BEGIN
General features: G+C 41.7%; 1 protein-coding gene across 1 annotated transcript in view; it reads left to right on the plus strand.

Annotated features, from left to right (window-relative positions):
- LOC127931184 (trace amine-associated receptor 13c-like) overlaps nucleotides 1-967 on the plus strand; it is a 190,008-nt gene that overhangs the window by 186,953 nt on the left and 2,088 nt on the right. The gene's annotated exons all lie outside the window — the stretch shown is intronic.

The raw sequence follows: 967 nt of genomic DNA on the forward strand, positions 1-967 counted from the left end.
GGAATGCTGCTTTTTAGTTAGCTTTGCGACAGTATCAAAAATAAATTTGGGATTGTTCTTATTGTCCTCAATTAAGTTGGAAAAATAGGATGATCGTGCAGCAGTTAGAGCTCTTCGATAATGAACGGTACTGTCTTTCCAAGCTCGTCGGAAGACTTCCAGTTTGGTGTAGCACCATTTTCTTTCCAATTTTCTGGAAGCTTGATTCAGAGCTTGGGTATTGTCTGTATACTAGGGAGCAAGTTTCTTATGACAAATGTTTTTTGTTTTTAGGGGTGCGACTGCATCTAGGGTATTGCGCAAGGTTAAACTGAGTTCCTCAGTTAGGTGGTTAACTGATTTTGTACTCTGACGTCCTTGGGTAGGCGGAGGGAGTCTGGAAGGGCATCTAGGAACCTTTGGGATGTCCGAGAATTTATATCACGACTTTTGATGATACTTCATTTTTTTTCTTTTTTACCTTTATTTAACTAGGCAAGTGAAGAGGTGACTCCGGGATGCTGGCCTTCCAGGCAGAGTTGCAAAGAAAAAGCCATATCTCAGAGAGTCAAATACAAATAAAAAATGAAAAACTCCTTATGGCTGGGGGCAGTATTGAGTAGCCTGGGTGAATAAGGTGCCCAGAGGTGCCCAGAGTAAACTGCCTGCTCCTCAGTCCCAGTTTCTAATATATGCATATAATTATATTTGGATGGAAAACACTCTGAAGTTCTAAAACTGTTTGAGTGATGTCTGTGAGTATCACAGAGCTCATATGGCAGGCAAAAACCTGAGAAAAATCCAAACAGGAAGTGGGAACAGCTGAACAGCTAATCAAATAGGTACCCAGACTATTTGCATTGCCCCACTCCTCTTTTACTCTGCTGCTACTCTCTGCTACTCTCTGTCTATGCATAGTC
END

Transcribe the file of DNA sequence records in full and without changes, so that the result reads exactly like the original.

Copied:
General features: G+C 41.7%; 1 protein-coding gene across 1 annotated transcript in view; it reads left to right on the plus strand.

Annotated features, from left to right (window-relative positions):
- LOC127931184 (trace amine-associated receptor 13c-like) overlaps nucleotides 1-967 on the plus strand; it is a 190,008-nt gene that overhangs the window by 186,953 nt on the left and 2,088 nt on the right. The gene's annotated exons all lie outside the window — the stretch shown is intronic.

The raw sequence follows: 967 nt of genomic DNA on the forward strand, positions 1-967 counted from the left end.
GGAATGCTGCTTTTTAGTTAGCTTTGCGACAGTATCAAAAATAAATTTGGGATTGTTCTTATTGTCCTCAATTAAGTTGGAAAAATAGGATGATCGTGCAGCAGTTAGAGCTCTTCGATAATGAACGGTACTGTCTTTCCAAGCTCGTCGGAAGACTTCCAGTTTGGTGTAGCACCATTTTCTTTCCAATTTTCTGGAAGCTTGATTCAGAGCTTGGGTATTGTCTGTATACTAGGGAGCAAGTTTCTTATGACAAATGTTTTTTGTTTTTAGGGGTGCGACTGCATCTAGGGTATTGCGCAAGGTTAAACTGAGTTCCTCAGTTAGGTGGTTAACTGATTTTGTACTCTGACGTCCTTGGGTAGGCGGAGGGAGTCTGGAAGGGCATCTAGGAACCTTTGGGATGTCCGAGAATTTATATCACGACTTTTGATGATACTTCATTTTTTTTCTTTTTTACCTTTATTTAACTAGGCAAGTGAAGAGGTGACTCCGGGATGCTGGCCTTCCAGGCAGAGTTGCAAAGAAAAAGCCATATCTCAGAGAGTCAAATACAAATAAAAAATGAAAAACTCCTTATGGCTGGGGGCAGTATTGAGTAGCCTGGGTGAATAAGGTGCCCAGAGGTGCCCAGAGTAAACTGCCTGCTCCTCAGTCCCAGTTTCTAATATATGCATATAATTATATTTGGATGGAAAACACTCTGAAGTTCTAAAACTGTTTGAGTGATGTCTGTGAGTATCACAGAGCTCATATGGCAGGCAAAAACCTGAGAAAAATCCAAACAGGAAGTGGGAACAGCTGAACAGCTAATCAAATAGGTACCCAGACTATTTGCATTGCCCCACTCCTCTTTTACTCTGCTGCTACTCTCTGCTACTCTCTGTCTATGCATAGTC